One of the most fundamental Christian doctrines is that of the atonement for our sins by Jesus Christ. The atonement contains two elements; this sermon deals with one. Jesus was punished in our place, for the sins we commit. Christís atonement allows us to escape God s punishment and receive salvation. The sentence for all sinners is death. However, Jesus died for us. An understanding of this is important if we would learn about forgiveness and salvation; it is also important for revealing the tremendous love God showed in Jesus Christ. Christ suffered for us willingly, lovingly.

Scripture: Isaiah 53:4

Device: A yardstick

Goals: To teach the meaning of atonement
           To reveal the love Jesus has for us
           To help the children experience the meaning of Godís judgment on our sin
           To help them experience what it means to be saved by Jesus

Technique: A yardstick is an amazing symbol. Hold it in your hands and children get a message. Punishment. The strong symbolism of a yardstick is what makes this sermon work so well. Children immediately know what you are talking about, and the yardstick brings with it feelings that children associate with punishment.
         Explain to the children that the verse in Isaiah was talking about Jesus. It tells us what Jesus did for us. Briefly state how the verse applies to Jesus. After this is done, pull out the yardstick. Smack it against the palm of your hand, or noisily against a table. Look at the children with a disciplinary glint in your eye. Youíll get a response. Ask what this brings to their minds.
         Have the children talk about the times they have been punished. It can become a rather humorous conversation, especially as the parents listen and react. After the children have had time to talk, ask if their brothers or sisters are ever punished. Children love to talk about this too. Ask if they ever took the place of a brother or sister who was about to be spanked. No child would likely do such a thing. Ask if they would like to have somebody take their place when they are about to get spanked. Of course they would.
         This is what Jesus did. He was punished in our place. Ask the children how many of them do wrong things. All do. State that Godís punishment is for anyone who does wrong. Although we were the guilty ones, Jesus took the punishment for us. He saved us. Jesus never did anything wrong, but he let God punish him instead of us. He took our place.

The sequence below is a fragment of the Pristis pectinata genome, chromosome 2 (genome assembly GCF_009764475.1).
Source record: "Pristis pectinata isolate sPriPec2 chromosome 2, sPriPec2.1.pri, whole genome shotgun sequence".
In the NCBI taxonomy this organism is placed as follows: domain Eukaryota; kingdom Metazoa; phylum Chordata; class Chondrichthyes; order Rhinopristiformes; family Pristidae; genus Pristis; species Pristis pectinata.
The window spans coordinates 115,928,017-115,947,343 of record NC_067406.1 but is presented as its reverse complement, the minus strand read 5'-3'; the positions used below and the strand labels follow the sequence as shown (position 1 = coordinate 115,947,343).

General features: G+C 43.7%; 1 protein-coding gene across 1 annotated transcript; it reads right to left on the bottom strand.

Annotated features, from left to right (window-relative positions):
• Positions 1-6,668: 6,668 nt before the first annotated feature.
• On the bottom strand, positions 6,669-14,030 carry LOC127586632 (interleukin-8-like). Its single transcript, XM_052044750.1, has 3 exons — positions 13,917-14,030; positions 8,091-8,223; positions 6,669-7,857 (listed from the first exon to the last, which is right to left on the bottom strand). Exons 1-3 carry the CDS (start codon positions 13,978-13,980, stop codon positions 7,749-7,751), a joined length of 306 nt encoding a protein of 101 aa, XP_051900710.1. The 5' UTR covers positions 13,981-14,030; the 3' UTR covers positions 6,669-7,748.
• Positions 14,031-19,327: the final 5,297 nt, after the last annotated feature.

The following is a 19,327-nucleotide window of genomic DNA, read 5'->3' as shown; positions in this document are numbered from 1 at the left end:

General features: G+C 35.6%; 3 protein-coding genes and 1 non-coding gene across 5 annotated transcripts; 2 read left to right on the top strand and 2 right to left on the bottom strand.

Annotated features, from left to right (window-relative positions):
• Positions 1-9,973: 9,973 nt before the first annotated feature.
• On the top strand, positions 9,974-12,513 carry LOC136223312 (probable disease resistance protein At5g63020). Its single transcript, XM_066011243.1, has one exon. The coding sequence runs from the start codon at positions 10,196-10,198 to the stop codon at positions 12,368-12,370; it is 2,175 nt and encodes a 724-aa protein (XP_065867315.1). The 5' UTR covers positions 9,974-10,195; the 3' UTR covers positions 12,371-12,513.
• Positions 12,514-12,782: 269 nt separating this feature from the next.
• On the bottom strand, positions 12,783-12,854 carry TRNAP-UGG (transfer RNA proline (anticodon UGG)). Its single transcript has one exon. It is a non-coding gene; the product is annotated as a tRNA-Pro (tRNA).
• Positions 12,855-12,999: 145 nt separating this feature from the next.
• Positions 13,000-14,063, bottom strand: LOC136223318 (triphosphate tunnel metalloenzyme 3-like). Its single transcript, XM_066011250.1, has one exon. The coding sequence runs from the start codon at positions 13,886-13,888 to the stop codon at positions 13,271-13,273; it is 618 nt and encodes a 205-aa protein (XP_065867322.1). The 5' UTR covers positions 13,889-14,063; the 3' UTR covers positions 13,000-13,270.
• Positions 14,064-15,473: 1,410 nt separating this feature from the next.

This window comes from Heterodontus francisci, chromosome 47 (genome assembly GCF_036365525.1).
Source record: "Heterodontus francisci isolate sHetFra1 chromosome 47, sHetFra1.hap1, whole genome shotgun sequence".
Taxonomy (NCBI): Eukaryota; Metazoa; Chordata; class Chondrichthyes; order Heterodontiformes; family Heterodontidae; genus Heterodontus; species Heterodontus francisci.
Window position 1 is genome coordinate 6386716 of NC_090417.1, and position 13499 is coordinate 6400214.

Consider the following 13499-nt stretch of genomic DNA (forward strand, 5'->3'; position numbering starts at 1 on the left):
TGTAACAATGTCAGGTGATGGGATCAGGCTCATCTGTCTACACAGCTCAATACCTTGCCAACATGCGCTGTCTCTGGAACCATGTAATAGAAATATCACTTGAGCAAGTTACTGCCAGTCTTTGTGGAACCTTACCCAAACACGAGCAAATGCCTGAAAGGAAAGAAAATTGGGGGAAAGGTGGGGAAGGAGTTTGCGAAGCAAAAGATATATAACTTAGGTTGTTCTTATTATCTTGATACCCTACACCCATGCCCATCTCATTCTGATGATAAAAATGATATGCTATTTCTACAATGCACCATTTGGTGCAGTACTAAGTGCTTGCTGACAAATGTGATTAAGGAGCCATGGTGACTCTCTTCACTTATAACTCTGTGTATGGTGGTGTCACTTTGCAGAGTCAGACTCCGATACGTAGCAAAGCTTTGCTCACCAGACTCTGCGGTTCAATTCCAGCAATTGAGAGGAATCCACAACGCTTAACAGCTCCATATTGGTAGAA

Notes: This sermon provides a good opportunity to include parents in the dialogue.

from Creating Children's Sermons, by Bucky Dann, pp. 50-51

Responding with our Tithes and Offerings

         (Previous to this moment, one of our new members encouraged others to get involved in serving at the downtown soup kitchen we support, Carpenter's Kitchen.  She herself served for the first time two months ago, and recognized a number of folks there. You see, a year and a half ago, she was on the receiving end...)

         Thank you, Lord, for bringing our sister Patty into this fellowship. She has been to us a blessing - a cup of cool, refreshing water. Thank you for her willingness to share her own story, with its highs and lows. She helps us to confess our own failings and look to you for our salvation. Continue to bless her. Just now we ask your blessing upon the offering we are about to receive. Help us to make wise use of it. With it, bless the many ministries it helps to support. In Jesusí name we pray. Amen.

 

Interested in Sunday School?
Below is a growing list of possible sites to visit. As you discover others, please let us know.

International Lesson thoughts
from the
Mennonite Publishing House

International Lesson
Commentary by
Richard Hughes
(posted on Saturday)

International Lesson
Commentary by
Edwin Elliott

 

©2002 Peter L. Haynes
(unless otherwise stated, worship resources were written by him)